Recently, Apple and the FBI had a confrontation over the future of privacy, when the FBI tried to secure a court order to force Apple to compromise security features on the iPhone. Apple won, but it left other tech companies wondering if they might be next. So they’re trying to get ahead of the game. Facebook, for instance, is encrypting all your messages.
End-to-end encryption is fairly simple; when you log on, you generate a unique digital key, and when you contact somebody, you share keys. But only the two of you can read the message, as nobody else has the keys. It makes it impossible for anybody, even Facebook, to read your messages without your password. There is a “catch,” though, which will make you want to turn it on immediately:
Yet Facebook plans to make the tougher encryption an opt-in, because turning it on would get in the way of some new machine learning features it is building into Messenger, sources said.
In other words, if you turn this on, it means Facebook won’t be able to read your private messages and build a more detailed database about you. It’ll just have to settle for all the other personal data it harvests from what you post online, even if you don’t have a Facebook account. Oh darn. What a drawback.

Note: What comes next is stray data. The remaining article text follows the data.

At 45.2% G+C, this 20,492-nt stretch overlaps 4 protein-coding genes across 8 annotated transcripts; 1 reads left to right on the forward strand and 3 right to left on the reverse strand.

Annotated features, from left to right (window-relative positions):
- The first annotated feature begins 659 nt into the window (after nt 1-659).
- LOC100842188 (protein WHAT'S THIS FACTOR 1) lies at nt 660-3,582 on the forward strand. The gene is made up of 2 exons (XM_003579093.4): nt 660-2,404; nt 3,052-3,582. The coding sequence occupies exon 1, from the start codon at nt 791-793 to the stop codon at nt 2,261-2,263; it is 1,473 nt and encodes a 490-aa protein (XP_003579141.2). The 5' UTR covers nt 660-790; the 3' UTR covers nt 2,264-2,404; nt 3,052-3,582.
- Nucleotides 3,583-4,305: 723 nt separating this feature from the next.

Joking aside, it should say something that Facebook, which is a digital dictatorship so complete it can’t even pretend to be a semblance of a democracy, is willing to do something that denies them user data. Facebook thrives on how much information it collects about you. That it’s more concerned about the FBI digging through your digital sock drawer than it is about knowing everything you say and do indicates either that it doesn’t like competition or that even the private equivalent of Big Brother is worried the FBI might go too far.
(via The Guardian)